De-aging an actor is something of a commonplace bit of tech work in today’s moviemaking culture, but it was the stuff dreams are made of as late as the early 2000’s, and in 1992, it was the very thing that shelved Darren Lemke’s script for a film titled Gemini Man. Directed by master filmmaker Ang Lee (Life of Pi, Sense and Sensibility) (and in no way related to a 70’s TV show of the same name,) the story centers around hitman-cum-retiree Henry Brogan (Will Smith, Men In Black), who is put on the run when his former contractors order him killed and send a threat his way — one he knows all too well, for the threat is his clone.
Let’s not beat about the bush — while it is set in the present day, this movie feels dated, with a lot of talking and unexplained plot, but in the best possible sense — it oozes all the elements of a classic 1990’s action thriller; think Face/Off meets GoldenEye. I love movies that echo a different time, whether literally, like The Artist or in spirit, like The Shape of Water. This plays into the movie’s innate history — grounded since its purchase, the film underwent many attempts at manifestation, under the batons of directors Tony Scott, Curtis Hanson and Joe Carnahan, to say nothing of a litany of stars attached, from Harrison Ford to Clint Eastwood, and each time, technology had not advanced to the point where an actor could be convincingly de-aged.
Fortunately, since then, the industry has been treated to multiple textbook examples of great de-aging in films, and Gemini Man is no exception, but an added twist comes into play from director Lee — having filmed his last movie, Billy Lynn’s Long Halftime Walk in an unheard-of 120 frames per second 3D, he did just that again with this film. While its wide exhibition is largely shows at 60fps, it still works, and it works much better than Peter Jackson’s 48fps attempt with The Hobbit, as the high frame rate sells realism easier with a contemporary action film than it did with medieval fantasy. This is a cinematographic eye candy binge, going above a mere tech demo and giving the viewer plenty of bang for their bucks. For that matter, it isn’t just tech that sells the film; it has terrifically choreographed fight scenes, lush locales and camerawork that never makes for a sickening 3D experience, and all this from the man with a CV that goes from Sense & Sensibility to Crouching Tiger, Hidden Dragon. Bravo.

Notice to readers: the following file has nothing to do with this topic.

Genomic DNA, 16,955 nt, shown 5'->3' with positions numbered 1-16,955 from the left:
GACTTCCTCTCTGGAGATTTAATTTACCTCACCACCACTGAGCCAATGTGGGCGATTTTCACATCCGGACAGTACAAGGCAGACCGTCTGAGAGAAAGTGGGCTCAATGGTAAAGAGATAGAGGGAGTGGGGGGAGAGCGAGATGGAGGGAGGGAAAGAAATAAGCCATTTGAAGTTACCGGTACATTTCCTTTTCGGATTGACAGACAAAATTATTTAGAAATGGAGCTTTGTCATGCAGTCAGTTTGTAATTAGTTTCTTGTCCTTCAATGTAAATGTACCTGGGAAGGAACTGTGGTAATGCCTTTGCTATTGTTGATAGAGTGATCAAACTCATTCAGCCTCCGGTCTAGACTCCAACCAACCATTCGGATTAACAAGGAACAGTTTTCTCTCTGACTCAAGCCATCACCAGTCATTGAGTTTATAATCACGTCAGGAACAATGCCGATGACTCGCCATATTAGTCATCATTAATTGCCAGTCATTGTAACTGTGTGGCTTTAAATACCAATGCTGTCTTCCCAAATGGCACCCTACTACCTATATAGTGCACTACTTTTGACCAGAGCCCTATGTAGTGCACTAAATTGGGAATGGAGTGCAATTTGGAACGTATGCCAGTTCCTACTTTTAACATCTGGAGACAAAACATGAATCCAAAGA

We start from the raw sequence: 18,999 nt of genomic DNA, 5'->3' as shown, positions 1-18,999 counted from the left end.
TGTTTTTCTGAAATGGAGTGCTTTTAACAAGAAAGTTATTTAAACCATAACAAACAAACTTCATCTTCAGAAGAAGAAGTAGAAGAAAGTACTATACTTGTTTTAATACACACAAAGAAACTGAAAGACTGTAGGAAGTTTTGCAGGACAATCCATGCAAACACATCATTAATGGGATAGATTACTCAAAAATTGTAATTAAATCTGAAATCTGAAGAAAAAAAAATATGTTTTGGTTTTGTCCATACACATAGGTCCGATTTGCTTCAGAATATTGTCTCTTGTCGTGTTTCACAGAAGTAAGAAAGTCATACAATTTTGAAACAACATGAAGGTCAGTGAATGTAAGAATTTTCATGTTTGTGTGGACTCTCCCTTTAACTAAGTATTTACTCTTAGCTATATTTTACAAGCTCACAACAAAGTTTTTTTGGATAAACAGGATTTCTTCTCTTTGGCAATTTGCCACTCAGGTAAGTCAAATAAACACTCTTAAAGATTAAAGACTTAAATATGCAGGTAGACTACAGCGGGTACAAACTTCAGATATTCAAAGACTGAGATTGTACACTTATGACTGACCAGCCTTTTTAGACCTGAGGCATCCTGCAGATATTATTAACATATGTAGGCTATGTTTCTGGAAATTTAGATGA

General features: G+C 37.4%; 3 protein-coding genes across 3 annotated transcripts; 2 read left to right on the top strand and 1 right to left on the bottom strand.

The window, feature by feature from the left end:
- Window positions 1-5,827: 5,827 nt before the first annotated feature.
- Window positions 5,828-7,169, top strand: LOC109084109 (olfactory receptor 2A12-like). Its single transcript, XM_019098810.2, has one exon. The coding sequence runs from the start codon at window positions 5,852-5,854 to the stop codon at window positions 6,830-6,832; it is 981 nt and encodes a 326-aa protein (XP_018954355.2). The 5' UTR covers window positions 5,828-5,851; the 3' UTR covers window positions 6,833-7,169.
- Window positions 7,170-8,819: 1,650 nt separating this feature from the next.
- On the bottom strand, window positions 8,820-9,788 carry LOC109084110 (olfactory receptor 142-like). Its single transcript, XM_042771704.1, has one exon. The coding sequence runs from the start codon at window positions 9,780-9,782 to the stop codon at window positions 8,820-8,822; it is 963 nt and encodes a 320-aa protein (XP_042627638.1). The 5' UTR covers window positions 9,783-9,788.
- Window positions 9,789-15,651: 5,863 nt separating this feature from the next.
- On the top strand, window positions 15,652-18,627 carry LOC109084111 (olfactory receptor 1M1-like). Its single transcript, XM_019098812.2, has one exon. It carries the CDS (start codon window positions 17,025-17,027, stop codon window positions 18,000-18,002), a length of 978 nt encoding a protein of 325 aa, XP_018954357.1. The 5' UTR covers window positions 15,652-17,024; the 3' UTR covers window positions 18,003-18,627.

Those fearing another After Earth-style stoic cringefest from Will Smith need not worry; he knows that the role of Henry Brogan isn’t an Oscar worthy performance, but he doesn’t ham it up as either version of his character, which is always appreciated by this critic. Costars feature Mary Elizabeth Winstead (Live Free or Die Hard) as a defense operative colleague of Henry’s and Benedict Wong (Avengers: Endgame) as a resourceful pilot, but I largely feel they are unnecessary, and this could have easily been a “running man” style of film, with Henry left to fend for himself against himself. The villain of the film is played by Clive Owen (The International), who isn’t given much to work with, but he’s quite capable of being bad, and in a very different way which will be made apparent when you see the film.
Gemini Man is a fun movie that, while not anything revolutionary in its script, is just that in its visual affects and brilliant use of high frame rate photography. It begs to be seen in high frame rate 3D (which is now wisely being marketed as “3D+”), and again, while it feels like a movie of yesteryear, it most certainly doesn’t play that way.